Cronuts: Make your own, the really lazy way



The DYI Cronut. Just dont burn yourself, OK?
  • The DIY Cronut. Just don't burn yourself, OK?

"What's the big deal about cronuts?" one of my co-workers asked. "Every time I turn on my computer, I find something about cronuts."

In Kansas City, the conversation about cronuts - a combination croissant and fried doughnut that has become nothing short of a craze in New York City - is mostly a rant about not being able to find them at local doughnut shops. (If any of our readers know where to find one in the metro, let me know...please.) There are plenty of sites on the Internet, for you DIY types, to find recipes and videos for the at-home cronut (including this labor-intensive, but good version), but I was naturally drawn to the Cro-Magnon cronut recipes. You know, the ones that pass over the requirement for actually making croissant dough. Why go there when there are low-cost cans of Pillsbury cresent-roll dough in my supermarket refrigerator case just beckoning me?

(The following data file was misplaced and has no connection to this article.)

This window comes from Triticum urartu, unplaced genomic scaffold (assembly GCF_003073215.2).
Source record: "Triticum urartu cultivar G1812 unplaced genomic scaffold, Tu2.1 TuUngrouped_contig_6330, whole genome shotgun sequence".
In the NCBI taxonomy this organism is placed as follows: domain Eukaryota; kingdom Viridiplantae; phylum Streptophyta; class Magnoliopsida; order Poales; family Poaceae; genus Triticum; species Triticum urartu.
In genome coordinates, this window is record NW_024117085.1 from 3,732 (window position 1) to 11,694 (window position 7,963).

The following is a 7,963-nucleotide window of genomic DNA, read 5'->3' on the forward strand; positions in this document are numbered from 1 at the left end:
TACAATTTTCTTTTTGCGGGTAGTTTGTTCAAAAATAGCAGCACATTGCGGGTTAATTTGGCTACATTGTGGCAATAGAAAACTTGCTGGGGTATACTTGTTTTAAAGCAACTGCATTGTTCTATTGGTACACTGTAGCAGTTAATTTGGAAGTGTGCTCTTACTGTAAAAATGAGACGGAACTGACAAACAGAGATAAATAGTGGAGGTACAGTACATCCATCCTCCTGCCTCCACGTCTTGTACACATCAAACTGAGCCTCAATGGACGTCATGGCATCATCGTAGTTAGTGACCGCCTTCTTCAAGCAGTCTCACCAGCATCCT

I watched, with notebook in hand, this make-it-yourself cronut video, which was pretty self-explanatory. So was this one, although I had no interest in filling my completed cronuts with banana cream. (If I wasn't so lazy, a hazelnut cream sounded delicious.)

The daunting part, for me at least, was the deep-frying component of the recipe. Anyone can manipulate Pillsbury crescent dough with relative ease; I used to wrap all kinds of things in the sticky dough and bake them...but mostly while intoxicated. Luckily, I do own a deep-fryer thermometer, and once I got the hang of dropping the chubby rings of dough into the hot oil - 300 degrees seems to work best - and carefully watching them, it wasn't too intimidating. The cronuts puff up quickly, and after a bit, you'll develop a sixth sense about taking them out of the oil before they go from golden to brown, but are light and fluffy and not still doughy in the center. A doughy doughnut is always a drag.

They're probably best served frosted with some kind of contrived icing, but I was too lazy to even do that, so I brushed my finished cronuts with a simple glaze of milk and confectioners' sugar with just a dash of vanilla extract. My co-workers liked them ("A little heavy, but likable," said one), but I had an epiphany as I was washing up after my cronut-making ordeal: The best cronuts will always be the ones that someone else makes.

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